"Best Bargain: Nola Contender, Magnepan 3.7"
By Robert Deutsch · Posted: Jan 14, 2011
The first speaker I reviewed for Stereophile was the Alon IV by Acarian Systems, designed by Carl Marchisotto. I remember it as being a very good-sounding speaker, with outstanding bass, and the dipole midrange giving it an "open" sound. Through the years, for business reasons, the speaker brandname has changed (Nola is Alon spelled backwards), and the company is now called Accent Speaker Technology, but the speakers are still designed by Carl, and his wife, Marilyn, is the company's wife president. Carl's more expensive speakers still use the dipole midrange arrangement, but in the more affordable line he has turned to the more common unipolar approach, albeit with his own variations, like separate porting of bass drivers. The latest such speaker, introduced at the 2011 CES, is the Contender ($3400/pair), and it sound like... well... a real contender.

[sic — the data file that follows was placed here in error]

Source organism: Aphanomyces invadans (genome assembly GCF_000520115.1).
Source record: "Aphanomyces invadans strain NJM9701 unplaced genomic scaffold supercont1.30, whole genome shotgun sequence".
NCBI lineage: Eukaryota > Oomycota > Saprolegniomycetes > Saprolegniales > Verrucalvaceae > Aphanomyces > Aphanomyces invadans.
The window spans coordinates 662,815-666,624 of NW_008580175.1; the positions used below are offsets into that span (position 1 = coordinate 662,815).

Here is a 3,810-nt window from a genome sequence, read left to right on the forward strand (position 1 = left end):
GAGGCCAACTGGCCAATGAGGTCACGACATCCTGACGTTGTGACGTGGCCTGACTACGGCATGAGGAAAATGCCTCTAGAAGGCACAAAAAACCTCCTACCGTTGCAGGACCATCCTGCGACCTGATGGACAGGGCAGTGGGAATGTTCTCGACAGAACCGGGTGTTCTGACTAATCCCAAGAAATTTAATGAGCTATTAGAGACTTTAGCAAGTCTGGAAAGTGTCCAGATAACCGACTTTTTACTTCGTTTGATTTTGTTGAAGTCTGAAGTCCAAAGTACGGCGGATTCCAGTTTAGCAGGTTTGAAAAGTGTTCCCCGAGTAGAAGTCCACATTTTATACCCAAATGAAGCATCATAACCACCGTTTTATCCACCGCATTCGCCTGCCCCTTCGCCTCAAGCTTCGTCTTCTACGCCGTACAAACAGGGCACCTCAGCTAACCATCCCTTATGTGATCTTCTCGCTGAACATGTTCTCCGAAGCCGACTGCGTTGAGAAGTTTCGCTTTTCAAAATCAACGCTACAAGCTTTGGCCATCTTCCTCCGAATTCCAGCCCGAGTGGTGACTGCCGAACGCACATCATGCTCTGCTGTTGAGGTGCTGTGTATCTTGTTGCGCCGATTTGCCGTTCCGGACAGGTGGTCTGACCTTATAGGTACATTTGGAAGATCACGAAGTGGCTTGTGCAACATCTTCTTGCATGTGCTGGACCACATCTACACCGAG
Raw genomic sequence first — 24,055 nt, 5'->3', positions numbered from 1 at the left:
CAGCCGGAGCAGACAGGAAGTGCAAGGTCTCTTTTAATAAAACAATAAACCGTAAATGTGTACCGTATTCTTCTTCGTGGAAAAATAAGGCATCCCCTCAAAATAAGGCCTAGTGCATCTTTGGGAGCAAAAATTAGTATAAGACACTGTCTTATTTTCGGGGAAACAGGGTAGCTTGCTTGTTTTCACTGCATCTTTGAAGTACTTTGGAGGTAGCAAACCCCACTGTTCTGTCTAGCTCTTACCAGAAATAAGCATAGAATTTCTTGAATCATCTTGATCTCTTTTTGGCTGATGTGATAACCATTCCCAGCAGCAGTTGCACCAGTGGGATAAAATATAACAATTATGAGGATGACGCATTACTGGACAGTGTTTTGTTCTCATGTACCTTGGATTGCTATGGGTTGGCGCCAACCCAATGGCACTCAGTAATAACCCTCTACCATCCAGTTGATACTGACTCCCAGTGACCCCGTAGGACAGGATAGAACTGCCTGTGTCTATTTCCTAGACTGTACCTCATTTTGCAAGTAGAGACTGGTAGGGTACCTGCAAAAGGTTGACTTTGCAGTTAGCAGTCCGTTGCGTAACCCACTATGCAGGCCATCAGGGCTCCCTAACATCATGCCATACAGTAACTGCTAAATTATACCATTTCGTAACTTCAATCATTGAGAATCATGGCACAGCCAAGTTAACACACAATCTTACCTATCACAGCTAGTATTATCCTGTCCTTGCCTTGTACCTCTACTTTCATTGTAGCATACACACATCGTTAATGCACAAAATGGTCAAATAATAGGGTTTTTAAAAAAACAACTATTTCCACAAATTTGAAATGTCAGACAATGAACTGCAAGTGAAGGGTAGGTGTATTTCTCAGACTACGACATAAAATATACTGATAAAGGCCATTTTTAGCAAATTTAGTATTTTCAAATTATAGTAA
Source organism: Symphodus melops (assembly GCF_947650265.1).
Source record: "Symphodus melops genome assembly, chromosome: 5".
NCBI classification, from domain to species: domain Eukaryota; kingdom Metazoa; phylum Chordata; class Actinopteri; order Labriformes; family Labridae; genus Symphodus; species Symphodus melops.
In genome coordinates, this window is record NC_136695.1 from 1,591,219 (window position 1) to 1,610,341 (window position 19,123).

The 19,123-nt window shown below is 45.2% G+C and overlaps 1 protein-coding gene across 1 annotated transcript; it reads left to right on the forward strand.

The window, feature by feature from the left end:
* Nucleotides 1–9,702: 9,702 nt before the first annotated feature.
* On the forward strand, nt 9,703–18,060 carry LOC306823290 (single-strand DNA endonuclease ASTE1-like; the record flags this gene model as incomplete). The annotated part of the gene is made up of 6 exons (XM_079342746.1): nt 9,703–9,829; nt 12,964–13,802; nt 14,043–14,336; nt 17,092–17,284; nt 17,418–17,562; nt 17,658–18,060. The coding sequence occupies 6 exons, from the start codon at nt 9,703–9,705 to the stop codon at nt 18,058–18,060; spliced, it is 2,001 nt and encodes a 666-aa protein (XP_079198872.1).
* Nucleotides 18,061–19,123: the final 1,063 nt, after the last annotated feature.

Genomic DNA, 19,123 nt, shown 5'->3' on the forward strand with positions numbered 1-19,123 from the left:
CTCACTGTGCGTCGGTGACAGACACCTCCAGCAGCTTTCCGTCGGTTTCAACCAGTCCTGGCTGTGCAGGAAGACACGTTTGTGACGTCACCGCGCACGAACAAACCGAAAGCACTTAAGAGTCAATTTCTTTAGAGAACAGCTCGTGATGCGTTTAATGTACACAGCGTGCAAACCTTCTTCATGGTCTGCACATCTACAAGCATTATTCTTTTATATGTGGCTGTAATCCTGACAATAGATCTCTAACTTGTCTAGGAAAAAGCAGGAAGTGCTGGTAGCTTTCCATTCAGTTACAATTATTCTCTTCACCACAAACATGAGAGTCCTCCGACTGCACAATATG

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Nola Contender loudspeakers.
Nola founder and chief designer Carl Marchisotto is known for his ultra high-end loudspeakers, but at CES 2011 Mr. Marchisotto explored the opposite end of the pricing spectrum, introducing his superb new three-way Contender tower-type floorstanding main speakers ($3400/pr.), which are indirectly based on the very popular Boxer bookshelf speakers announced at last years. But Carl didn't stop there; instead, he also introduced a matching Announcer center channel speaker ($1500/ea.), so that home theater enthusiasts can now put together a sensibly priced Nola surround-sound system, using the new Contenders as L/R main speakers, the Announcer in the center, and the original Boxer bookshelf monitors ($1500/pr.) as surround speakers.
Here's the deal with the Contender (and, by extension, the Announcer and Boxer): the speaker looks fairly straightforward and -- dare I say it? -- not particularly exotic, but its sound is flat out stunning. This is definitely one of those designs where A) God is in the details, and B) the whole is much greater than the apparent sum of the parts. As I said in a recent show report prepared for The Absolute Sound, the Contender "conveys the elusive sense and sensibility of music -- in all its intellectual and soulful beauty -- as few high-end speakers at any price are able to do." Truth. - Chris Martens